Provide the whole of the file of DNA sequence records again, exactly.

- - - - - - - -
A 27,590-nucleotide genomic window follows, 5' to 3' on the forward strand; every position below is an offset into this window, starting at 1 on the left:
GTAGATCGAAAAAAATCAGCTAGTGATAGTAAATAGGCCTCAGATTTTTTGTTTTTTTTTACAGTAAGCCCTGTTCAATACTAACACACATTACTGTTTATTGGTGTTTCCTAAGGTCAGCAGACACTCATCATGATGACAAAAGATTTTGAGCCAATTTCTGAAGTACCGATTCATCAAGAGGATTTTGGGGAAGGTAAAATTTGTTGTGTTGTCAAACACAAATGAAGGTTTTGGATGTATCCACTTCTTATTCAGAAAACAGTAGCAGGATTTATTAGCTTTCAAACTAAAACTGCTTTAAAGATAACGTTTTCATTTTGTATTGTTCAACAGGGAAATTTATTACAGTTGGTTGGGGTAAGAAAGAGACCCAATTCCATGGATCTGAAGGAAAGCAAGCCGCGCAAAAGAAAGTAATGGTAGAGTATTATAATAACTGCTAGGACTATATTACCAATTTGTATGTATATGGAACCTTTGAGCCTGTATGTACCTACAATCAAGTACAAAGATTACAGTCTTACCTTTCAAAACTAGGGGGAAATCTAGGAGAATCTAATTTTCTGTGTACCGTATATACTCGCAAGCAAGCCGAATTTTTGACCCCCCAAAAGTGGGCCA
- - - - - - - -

A 27,590-nucleotide genomic window follows, 5' to 3' on the forward strand; every position below is an offset into this window, starting at 1 on the left:
GTAGATCGAAAAAAATCAGCTAGTGATAGTAAATAGGCCTCAGATTTTTTGTTTTTTTTTACAGTAAGCCCTGTTCAATACTAACACACATTACTGTTTATTGGTGTTTCCTAAGGTCAGCAGACACTCATCATGATGACAAAAGATTTTGAGCCAATTTCTGAAGTACCGATTCATCAAGAGGATTTTGGGGAAGGTAAAATTTGTTGTGTTGTCAAACACAAATGAAGGTTTTGGATGTATCCACTTCTTATTCAGAAAACAGTAGCAGGATTTATTAGCTTTCAAACTAAAACTGCTTTAAAGATAACGTTTTCATTTTGTATTGTTCAACAGGGAAATTTATTACAGTTGGTTGGGGTAAGAAAGAGACCCAATTCCATGGATCTGAAGGAAAGCAAGCCGCGCAAAAGAAAGTAATGGTAGAGTATTATAATAACTGCTAGGACTATATTACCAATTTGTATGTATATGGAACCTTTGAGCCTGTATGTACCTACAATCAAGTACAAAGATTACAGTCTTACCTTTCAAAACTAGGGGGAAATCTAGGAGAATCTAATTTTCTGTGTACCGTATATACTCGCAAGCAAGCCGAATTTTTGACCCCCCAAAAGTGGGCCA